January 29, 2006

To the New Empire Builders

Andrew Sullivan condemns the kidnapping of "innocent women and children in order to put pressure on their husbands or relatives" by the U.S. military. Sullivan concludes his brief entry by noting that "we slowly descend toward the level of the enemy. Because King George can."

Given Sullivan's overall views -- and the foreign policy he champions to this day, one which is devoted to spreading Western-style "democracy" by the use of military force followed by prolonged occupations, used even against countries that are no threat to us -- this falls into the same category as Sullivan's repeated denunciations of torture. Sullivan's condemnations of barbarity are surely better than defending or minimizing such atrocities as so many hawks do, but only in the most superficial sense.

In an article from last summer, Naomi Klein recalled the film, "The Battle of Algiers," and the character of Col. Mathieu, who is based on the actual French commander, Gen. Jacques Massus. When challenged about France's use of torture, Mathieu calmly replies that torture "isn't the problem":
"The problem is the FLN wants to throw us out of Algeria and we want to stay. ... It's my turn to ask a question. Should France stay in Algeria? If your answer is still yes, then you must accept all the consequences."
Should the U.S. stay in Iraq? Sullivan's answer is still yes. If he were honest and capable of understanding the principles involved, he would realize that he too must accept all the consequences.

As I explained the more general issue in the second part of my series "On Torture":
But ... Sullivan’s second thoughts do not go nearly far enough. Sullivan has not given up the program he endorses at all—or even seriously questioned it. He still believes "in this war as a war of liberation and increased security." This, too, fails to pass the sanity test. Sullivan apparently has never read the numerous articles by any number of experts on terrorism (genuine experts, I emphasize, not dilettantes who blog in between jaunts to Provincetown and walking the dog)—all of whom have pointed out at great length that the invasion and occupation of Iraq, as well as every other aspect of Bush’s “War on Terror,” have only served to increase the actual dangers we face.

But none of this for Sullivan. (None: "I’ve long admired Bush’s recognition of the life-and-death struggle against Islamist fascism as the central task of his presidency. And it’s hard not to value his grit in pursuing what will, I think, eventually be regarded as critical wars in the defense of freedom and democracy in the Middle East. He comes across as a genuinely kind and warm man, of solid values and clear objectives.") Sullivan still wants his American Empire (with his other hero, Tony Blair, as a very junior partner), he still wants American hegemony, and he still wants us to impose "freedom" by force on countries that have no history or culture to support a political system modeled on ours. He’s still an apocalyptic crusader, seeking to create a new world through sacred violence and death just like his hero, Bush.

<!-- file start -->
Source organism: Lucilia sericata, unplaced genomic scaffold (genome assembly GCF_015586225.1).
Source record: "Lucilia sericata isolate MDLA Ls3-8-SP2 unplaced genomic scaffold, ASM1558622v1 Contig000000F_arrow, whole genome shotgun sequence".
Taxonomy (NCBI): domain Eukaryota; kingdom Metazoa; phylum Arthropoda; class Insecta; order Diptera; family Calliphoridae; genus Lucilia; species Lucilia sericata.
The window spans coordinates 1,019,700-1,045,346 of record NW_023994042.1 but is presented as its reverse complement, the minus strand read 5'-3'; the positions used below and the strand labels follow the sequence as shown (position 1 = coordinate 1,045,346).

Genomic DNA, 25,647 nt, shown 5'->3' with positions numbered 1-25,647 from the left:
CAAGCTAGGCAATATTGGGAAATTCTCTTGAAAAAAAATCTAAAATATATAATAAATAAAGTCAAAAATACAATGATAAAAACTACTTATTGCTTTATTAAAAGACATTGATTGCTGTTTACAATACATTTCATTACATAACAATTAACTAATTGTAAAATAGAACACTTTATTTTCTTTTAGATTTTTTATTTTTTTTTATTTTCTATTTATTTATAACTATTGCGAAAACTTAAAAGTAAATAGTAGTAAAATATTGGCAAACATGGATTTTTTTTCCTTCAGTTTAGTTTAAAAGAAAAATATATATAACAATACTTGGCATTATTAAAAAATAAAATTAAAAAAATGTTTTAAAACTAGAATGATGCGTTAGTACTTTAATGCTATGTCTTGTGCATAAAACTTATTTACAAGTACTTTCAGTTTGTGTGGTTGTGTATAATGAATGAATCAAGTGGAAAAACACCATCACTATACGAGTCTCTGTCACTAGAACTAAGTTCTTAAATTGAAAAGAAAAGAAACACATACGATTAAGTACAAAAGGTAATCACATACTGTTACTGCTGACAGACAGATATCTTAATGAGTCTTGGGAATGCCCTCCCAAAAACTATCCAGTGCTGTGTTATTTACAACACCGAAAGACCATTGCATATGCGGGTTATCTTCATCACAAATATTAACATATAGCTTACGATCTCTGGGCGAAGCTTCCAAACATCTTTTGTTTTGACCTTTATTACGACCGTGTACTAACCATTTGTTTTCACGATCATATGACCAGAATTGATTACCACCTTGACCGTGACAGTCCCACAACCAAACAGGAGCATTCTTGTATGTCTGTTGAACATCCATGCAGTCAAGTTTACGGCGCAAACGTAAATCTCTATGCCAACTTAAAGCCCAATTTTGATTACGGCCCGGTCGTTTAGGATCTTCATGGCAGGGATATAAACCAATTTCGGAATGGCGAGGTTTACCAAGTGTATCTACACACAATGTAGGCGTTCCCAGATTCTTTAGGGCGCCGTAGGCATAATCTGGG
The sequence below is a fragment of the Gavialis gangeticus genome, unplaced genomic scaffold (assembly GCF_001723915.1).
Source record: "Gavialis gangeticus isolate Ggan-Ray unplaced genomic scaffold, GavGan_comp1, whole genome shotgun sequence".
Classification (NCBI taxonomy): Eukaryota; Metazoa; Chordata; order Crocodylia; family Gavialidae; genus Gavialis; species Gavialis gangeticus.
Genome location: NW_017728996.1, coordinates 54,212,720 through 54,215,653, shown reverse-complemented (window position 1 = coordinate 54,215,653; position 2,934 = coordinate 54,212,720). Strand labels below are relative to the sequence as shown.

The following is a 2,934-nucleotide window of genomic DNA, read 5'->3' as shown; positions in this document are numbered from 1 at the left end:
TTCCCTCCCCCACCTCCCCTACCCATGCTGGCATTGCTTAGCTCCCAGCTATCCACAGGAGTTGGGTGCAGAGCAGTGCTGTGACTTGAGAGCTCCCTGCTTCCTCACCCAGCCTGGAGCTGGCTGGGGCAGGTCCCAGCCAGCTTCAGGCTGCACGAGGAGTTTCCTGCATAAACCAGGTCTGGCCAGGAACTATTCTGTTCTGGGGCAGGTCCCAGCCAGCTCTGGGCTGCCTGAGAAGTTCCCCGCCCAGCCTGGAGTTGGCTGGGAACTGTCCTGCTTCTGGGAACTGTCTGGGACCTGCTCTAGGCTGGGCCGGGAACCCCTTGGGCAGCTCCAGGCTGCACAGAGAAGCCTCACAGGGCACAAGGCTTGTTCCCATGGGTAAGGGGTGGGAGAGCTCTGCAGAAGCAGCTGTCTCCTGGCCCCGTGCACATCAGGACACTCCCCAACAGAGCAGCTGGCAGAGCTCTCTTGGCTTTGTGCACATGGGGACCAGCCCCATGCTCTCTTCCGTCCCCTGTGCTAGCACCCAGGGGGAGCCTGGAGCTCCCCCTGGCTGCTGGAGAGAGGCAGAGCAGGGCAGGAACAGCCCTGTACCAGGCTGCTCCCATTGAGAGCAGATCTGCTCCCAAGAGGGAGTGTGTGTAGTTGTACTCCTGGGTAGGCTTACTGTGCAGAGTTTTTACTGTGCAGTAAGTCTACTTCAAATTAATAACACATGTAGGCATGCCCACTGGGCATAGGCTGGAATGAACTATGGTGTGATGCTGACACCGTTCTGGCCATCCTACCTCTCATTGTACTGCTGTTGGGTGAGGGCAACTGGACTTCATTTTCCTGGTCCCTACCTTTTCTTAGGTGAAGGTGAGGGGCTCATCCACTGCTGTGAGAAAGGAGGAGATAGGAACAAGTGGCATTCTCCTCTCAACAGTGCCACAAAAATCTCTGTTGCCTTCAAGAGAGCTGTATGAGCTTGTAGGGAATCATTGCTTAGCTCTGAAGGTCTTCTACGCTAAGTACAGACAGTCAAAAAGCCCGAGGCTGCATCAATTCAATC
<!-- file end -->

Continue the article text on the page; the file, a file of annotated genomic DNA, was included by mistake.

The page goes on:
He just doesn’t want any of the mess. Here’s another news flash for Sullivan: if you want empire and military domination of large swathes of the world in an endless, woefully defined “War on Terror,” lifelong detentions and torture are an inseparable part of what you’re going to get. That kind of mess (and much worse) is woven into the very fabric of the program you so enthusiastically supported—and which you still support.

Of course, to understand that brutality, cruelty, torture, death, the disregard of individual rights, and the undermining of what are supposedly “American values” inevitably accompany the drive to empire requires that one is capable of grasping the lessons of history, that one can engage in meaningful and accurate analysis of political and cultural dynamics—and that one can think.

It also assumes that a person understands that he cannot continually express admiration and support for the political equivalent of Al Capone—and then recoil in shock when he sees that blood has been spilled on his immaculate carpet. Oh, the horror! His carpet has been soiled, and his soul is tormented—while countless other people are maimed or dead.
That same essay has more about these issues. And the final two parts of my series "On Torture" -- here and here -- analyze the ultimate failure of Sullivan's condemnation of torture. There are several aspects of that discussion that I will be explaining in more detail in the near future.

Related Essays:

The Demand for Obedience

When Life and Happiness Are Not Enough: The Tragedy of the Unborn Self

[All of the entries in my series "On Torture," together with brief descriptions of the the individual posts, are listed here. And an explanation of my temporary retreat from blogging and what my plans are now will be found here. My personal situation remains extraordinarily tenuous but, even if I should be unable to continue writing at some point, all of the essays will remain available in the future, barring Blogger disappearing or some similar calamity.]